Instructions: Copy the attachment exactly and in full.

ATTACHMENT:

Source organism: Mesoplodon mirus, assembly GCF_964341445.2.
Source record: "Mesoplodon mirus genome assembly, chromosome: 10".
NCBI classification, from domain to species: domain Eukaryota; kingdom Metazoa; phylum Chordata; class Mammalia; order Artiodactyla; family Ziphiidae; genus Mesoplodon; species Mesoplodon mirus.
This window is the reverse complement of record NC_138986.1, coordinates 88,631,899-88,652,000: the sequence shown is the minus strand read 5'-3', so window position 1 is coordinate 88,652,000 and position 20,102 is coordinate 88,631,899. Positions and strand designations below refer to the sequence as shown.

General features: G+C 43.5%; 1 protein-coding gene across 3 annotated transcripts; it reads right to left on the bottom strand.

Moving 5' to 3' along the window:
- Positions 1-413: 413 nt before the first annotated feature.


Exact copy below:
Source organism: Mesoplodon mirus, assembly GCF_964341445.2.
Source record: "Mesoplodon mirus genome assembly, chromosome: 10".
NCBI classification, from domain to species: domain Eukaryota; kingdom Metazoa; phylum Chordata; class Mammalia; order Artiodactyla; family Ziphiidae; genus Mesoplodon; species Mesoplodon mirus.
This window is the reverse complement of record NC_138986.1, coordinates 88,631,899-88,652,000: the sequence shown is the minus strand read 5'-3', so window position 1 is coordinate 88,652,000 and position 20,102 is coordinate 88,631,899. Positions and strand designations below refer to the sequence as shown.

General features: G+C 43.5%; 1 protein-coding gene across 3 annotated transcripts; it reads right to left on the bottom strand.

Moving 5' to 3' along the window:
- Positions 1-413: 413 nt before the first annotated feature.